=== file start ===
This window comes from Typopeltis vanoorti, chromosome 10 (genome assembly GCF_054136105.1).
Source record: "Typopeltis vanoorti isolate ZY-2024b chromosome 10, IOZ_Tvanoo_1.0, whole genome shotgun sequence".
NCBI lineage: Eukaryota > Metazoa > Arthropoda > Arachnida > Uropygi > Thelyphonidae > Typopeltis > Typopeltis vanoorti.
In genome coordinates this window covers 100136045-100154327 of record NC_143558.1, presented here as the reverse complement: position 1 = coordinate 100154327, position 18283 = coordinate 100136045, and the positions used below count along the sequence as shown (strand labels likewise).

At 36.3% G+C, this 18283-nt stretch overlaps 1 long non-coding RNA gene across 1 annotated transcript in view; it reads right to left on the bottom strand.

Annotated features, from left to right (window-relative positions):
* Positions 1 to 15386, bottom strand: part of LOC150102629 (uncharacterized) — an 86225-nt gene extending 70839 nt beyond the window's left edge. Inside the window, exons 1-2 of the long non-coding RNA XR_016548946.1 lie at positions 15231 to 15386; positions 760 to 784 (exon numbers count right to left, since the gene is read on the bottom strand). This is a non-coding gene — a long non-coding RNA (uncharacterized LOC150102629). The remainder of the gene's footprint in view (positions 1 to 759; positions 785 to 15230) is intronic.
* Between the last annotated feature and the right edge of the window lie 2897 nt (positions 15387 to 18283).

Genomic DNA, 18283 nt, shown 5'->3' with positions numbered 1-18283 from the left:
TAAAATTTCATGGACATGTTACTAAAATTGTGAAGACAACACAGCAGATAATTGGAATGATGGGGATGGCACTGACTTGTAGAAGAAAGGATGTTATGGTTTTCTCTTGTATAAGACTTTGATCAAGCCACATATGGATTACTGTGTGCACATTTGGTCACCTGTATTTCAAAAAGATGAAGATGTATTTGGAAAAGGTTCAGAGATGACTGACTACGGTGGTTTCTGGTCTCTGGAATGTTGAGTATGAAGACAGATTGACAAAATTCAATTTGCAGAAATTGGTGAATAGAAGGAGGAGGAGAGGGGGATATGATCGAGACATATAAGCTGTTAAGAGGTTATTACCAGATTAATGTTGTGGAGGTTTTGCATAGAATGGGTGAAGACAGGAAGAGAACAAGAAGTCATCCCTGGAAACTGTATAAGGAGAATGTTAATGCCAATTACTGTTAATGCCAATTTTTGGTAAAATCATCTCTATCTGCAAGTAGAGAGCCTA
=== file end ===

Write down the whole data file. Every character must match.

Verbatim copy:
This window comes from Typopeltis vanoorti, chromosome 10 (genome assembly GCF_054136105.1).
Source record: "Typopeltis vanoorti isolate ZY-2024b chromosome 10, IOZ_Tvanoo_1.0, whole genome shotgun sequence".
NCBI lineage: Eukaryota > Metazoa > Arthropoda > Arachnida > Uropygi > Thelyphonidae > Typopeltis > Typopeltis vanoorti.
In genome coordinates this window covers 100136045-100154327 of record NC_143558.1, presented here as the reverse complement: position 1 = coordinate 100154327, position 18283 = coordinate 100136045, and the positions used below count along the sequence as shown (strand labels likewise).

At 36.3% G+C, this 18283-nt stretch overlaps 1 long non-coding RNA gene across 1 annotated transcript in view; it reads right to left on the bottom strand.

Annotated features, from left to right (window-relative positions):
* Positions 1 to 15386, bottom strand: part of LOC150102629 (uncharacterized) — an 86225-nt gene extending 70839 nt beyond the window's left edge. Inside the window, exons 1-2 of the long non-coding RNA XR_016548946.1 lie at positions 15231 to 15386; positions 760 to 784 (exon numbers count right to left, since the gene is read on the bottom strand). This is a non-coding gene — a long non-coding RNA (uncharacterized LOC150102629). The remainder of the gene's footprint in view (positions 1 to 759; positions 785 to 15230) is intronic.
* Between the last annotated feature and the right edge of the window lie 2897 nt (positions 15387 to 18283).

Genomic DNA, 18283 nt, shown 5'->3' with positions numbered 1-18283 from the left:
TAAAATTTCATGGACATGTTACTAAAATTGTGAAGACAACACAGCAGATAATTGGAATGATGGGGATGGCACTGACTTGTAGAAGAAAGGATGTTATGGTTTTCTCTTGTATAAGACTTTGATCAAGCCACATATGGATTACTGTGTGCACATTTGGTCACCTGTATTTCAAAAAGATGAAGATGTATTTGGAAAAGGTTCAGAGATGACTGACTACGGTGGTTTCTGGTCTCTGGAATGTTGAGTATGAAGACAGATTGACAAAATTCAATTTGCAGAAATTGGTGAATAGAAGGAGGAGGAGAGGGGGATATGATCGAGACATATAAGCTGTTAAGAGGTTATTACCAGATTAATGTTGTGGAGGTTTTGCATAGAATGGGTGAAGACAGGAAGAGAACAAGAAGTCATCCCTGGAAACTGTATAAGGAGAATGTTAATGCCAATTACTGTTAATGCCAATTTTTGGTAAAATCATCTCTATCTGCAAGTAGAGAGCCTA